Singapore reviewing R&D programmes to identify future areas of focus (Amended)

Nisha Ramchandani
Published Mon, Nov 3, 2014 · 07:37 AM
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THE Research, Innovation and Enterprise Council (RIEC) is reviewing Singapore's areas of focus for research and development (R&D) before the next five-year tranche of funding is released.

"We are actually reaching a state of maturation in terms of our science and technology. Key strategies that had worked well for us may need to be changed," National Research Foundation (NRF) chief Low Teck Seng said at a press briefing on Monday. This follows the 8th RIEC meeting, which was chaired by Prime Minister Lee Hsien Loong, last Friday.

In a Facebook post last week, Mr Lee wrote: "Managing R&D is a bit like nurturing a garden. We have been planting steadily over the last decade. Now the plants are growing well. Some are blossoming, and we should plant more like them. Others need to be pruned, so that they grow in the right direction. We should also think what new seeds to plant."

Prof Low said that the budget for the next five-year tranche is expected to amount to around one per cent of Singapore's GDP per year, which could mean a higher budget vis-a-vis the current tranche. The government had committed S$16.1 billion under the existing tranche spanning 2011-2015.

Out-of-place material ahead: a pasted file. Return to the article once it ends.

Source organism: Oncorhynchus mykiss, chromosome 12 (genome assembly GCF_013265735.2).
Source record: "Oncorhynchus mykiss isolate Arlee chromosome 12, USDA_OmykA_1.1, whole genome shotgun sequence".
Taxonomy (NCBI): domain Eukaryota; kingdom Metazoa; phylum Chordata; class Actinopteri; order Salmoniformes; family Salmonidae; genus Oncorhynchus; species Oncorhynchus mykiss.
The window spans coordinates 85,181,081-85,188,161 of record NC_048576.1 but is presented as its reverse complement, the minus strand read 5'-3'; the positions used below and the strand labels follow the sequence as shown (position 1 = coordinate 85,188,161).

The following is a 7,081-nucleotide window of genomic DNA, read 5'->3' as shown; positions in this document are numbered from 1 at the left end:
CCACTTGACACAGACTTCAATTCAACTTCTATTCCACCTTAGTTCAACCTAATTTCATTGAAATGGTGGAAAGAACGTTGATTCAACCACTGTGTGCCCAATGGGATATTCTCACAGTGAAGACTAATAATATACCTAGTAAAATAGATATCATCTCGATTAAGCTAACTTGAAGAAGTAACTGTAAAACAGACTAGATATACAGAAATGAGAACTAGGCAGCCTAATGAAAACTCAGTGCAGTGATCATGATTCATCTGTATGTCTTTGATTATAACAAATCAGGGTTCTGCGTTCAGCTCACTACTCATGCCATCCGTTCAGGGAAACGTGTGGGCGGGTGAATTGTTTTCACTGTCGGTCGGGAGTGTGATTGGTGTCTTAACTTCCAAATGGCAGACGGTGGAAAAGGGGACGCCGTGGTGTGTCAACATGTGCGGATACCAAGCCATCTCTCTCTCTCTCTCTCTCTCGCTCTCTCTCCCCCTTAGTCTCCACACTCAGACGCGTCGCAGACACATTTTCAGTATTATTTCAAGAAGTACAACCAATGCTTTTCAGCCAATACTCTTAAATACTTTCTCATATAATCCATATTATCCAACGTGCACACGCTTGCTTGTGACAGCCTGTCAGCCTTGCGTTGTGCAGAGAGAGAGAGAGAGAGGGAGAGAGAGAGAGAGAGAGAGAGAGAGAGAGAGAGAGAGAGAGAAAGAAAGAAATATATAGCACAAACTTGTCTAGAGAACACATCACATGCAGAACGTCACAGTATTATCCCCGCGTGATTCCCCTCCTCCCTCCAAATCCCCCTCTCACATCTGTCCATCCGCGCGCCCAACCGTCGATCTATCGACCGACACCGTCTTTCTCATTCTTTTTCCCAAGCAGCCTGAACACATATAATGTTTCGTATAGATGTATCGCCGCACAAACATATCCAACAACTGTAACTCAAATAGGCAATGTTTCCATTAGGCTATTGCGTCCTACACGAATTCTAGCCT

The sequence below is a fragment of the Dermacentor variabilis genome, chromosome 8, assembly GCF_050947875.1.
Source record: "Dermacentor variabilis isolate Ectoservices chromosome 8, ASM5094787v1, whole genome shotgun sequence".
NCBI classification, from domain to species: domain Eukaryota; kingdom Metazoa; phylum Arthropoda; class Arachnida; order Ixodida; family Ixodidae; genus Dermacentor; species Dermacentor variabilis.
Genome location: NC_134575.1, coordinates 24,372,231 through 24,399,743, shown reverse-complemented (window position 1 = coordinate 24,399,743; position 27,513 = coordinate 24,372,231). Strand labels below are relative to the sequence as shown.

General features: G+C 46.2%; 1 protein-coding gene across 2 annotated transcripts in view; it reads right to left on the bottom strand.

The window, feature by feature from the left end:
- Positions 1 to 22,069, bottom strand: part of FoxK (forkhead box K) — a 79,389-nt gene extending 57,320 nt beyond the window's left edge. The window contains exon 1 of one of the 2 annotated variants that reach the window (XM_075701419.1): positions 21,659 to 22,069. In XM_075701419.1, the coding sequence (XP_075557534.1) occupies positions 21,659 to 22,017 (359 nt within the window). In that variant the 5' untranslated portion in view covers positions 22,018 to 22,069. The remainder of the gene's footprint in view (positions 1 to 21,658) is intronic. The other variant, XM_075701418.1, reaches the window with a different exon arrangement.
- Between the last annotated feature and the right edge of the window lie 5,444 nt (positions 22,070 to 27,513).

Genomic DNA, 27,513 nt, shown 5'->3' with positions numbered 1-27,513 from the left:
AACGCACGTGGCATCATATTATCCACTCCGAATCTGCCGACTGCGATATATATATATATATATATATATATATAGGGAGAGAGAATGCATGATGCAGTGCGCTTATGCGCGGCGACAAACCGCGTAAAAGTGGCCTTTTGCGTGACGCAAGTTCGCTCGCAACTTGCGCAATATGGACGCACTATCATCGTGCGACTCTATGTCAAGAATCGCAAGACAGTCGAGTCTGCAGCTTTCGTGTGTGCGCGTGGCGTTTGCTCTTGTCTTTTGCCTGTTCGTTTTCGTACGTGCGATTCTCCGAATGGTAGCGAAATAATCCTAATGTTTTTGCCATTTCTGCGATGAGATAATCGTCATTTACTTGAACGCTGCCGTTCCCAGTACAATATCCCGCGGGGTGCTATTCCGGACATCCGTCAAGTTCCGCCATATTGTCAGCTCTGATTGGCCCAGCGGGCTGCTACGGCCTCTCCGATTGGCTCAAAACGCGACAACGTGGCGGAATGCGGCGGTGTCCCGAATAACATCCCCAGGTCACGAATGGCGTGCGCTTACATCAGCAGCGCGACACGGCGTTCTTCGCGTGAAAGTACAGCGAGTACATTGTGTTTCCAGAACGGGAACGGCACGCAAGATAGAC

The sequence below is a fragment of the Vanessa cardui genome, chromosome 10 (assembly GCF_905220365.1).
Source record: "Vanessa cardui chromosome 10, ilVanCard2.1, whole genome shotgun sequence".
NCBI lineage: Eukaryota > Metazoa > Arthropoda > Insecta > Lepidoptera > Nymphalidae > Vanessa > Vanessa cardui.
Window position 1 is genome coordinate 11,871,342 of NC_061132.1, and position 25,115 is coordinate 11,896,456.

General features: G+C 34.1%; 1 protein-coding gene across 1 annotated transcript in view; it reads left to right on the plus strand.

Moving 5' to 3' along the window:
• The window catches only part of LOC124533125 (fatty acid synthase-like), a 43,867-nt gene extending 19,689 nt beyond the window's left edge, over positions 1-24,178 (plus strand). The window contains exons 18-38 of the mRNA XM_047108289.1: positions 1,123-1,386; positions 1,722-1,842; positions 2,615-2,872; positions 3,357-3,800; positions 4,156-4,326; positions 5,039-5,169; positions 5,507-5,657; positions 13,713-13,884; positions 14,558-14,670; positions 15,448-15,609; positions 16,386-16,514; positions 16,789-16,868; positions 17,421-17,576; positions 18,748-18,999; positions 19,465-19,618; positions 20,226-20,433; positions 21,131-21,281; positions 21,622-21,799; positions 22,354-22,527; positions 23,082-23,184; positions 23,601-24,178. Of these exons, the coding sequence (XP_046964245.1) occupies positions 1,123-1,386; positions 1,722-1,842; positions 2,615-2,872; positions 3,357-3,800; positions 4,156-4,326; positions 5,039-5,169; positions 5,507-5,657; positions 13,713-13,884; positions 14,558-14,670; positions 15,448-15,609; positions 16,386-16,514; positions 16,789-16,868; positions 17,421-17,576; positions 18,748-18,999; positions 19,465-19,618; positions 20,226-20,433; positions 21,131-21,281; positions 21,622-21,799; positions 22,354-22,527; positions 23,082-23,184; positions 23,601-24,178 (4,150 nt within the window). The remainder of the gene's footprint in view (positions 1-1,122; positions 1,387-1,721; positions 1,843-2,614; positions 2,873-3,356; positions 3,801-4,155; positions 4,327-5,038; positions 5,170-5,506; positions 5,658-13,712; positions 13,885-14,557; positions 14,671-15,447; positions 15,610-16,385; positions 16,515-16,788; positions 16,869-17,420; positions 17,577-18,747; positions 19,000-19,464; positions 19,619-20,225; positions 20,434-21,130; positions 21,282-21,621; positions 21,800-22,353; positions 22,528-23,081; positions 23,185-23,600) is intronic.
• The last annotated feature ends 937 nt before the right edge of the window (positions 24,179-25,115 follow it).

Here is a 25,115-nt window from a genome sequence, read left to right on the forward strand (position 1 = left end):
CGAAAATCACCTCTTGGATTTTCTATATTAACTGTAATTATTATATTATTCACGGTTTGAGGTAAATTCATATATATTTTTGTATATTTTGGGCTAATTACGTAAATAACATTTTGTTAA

Prof Low also highlighted promising technological areas where investments are currently being made to build up capabilities. These include two new research centres in advanced 2D materials and 3D printing.

And last year, the Returning Singaporean Scientists Scheme was launched to attract overseas-based Singaporeans back home to conduct research. At least two Singaporeans are due to return next year.

Meanwhile, the NRF is giving seven candidates - picked out of 192 applicants - its NRF Investigatorship to support established faculty working on research here in Singapore.

The earlier version of this article stated that the next five-year tranche is expected to amount to at least one per cent of Singapore's GDP per year, when it should be around one per cent of Singapore's GDP per year. The article above has been revised to reflect this.

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